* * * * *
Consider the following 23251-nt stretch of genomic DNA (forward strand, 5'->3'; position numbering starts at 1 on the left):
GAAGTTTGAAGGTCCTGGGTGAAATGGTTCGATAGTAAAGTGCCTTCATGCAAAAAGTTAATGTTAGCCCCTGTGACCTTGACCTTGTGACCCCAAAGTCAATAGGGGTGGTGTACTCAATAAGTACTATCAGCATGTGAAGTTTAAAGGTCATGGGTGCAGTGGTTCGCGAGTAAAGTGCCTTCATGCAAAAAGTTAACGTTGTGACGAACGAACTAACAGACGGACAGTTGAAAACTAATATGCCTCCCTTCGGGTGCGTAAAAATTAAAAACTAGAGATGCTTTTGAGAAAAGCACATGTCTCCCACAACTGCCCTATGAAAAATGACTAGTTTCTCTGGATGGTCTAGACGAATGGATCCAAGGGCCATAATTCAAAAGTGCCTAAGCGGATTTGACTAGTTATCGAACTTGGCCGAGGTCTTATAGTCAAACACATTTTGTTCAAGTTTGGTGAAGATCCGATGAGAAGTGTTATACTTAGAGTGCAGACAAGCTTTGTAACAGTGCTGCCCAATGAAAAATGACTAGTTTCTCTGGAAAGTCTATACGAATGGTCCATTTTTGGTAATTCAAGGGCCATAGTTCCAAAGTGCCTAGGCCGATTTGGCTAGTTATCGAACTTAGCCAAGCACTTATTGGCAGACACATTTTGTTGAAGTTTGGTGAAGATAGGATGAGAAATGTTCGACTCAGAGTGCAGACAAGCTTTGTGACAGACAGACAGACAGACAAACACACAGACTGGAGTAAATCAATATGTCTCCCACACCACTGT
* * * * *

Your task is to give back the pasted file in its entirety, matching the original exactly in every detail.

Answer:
Consider the following 23251-nt stretch of genomic DNA (forward strand, 5'->3'; position numbering starts at 1 on the left):
GAAGTTTGAAGGTCCTGGGTGAAATGGTTCGATAGTAAAGTGCCTTCATGCAAAAAGTTAATGTTAGCCCCTGTGACCTTGACCTTGTGACCCCAAAGTCAATAGGGGTGGTGTACTCAATAAGTACTATCAGCATGTGAAGTTTAAAGGTCATGGGTGCAGTGGTTCGCGAGTAAAGTGCCTTCATGCAAAAAGTTAACGTTGTGACGAACGAACTAACAGACGGACAGTTGAAAACTAATATGCCTCCCTTCGGGTGCGTAAAAATTAAAAACTAGAGATGCTTTTGAGAAAAGCACATGTCTCCCACAACTGCCCTATGAAAAATGACTAGTTTCTCTGGATGGTCTAGACGAATGGATCCAAGGGCCATAATTCAAAAGTGCCTAAGCGGATTTGACTAGTTATCGAACTTGGCCGAGGTCTTATAGTCAAACACATTTTGTTCAAGTTTGGTGAAGATCCGATGAGAAGTGTTATACTTAGAGTGCAGACAAGCTTTGTAACAGTGCTGCCCAATGAAAAATGACTAGTTTCTCTGGAAAGTCTATACGAATGGTCCATTTTTGGTAATTCAAGGGCCATAGTTCCAAAGTGCCTAGGCCGATTTGGCTAGTTATCGAACTTAGCCAAGCACTTATTGGCAGACACATTTTGTTGAAGTTTGGTGAAGATAGGATGAGAAATGTTCGACTCAGAGTGCAGACAAGCTTTGTGACAGACAGACAGACAGACAAACACACAGACTGGAGTAAATCAATATGTCTCCCACACCACTGT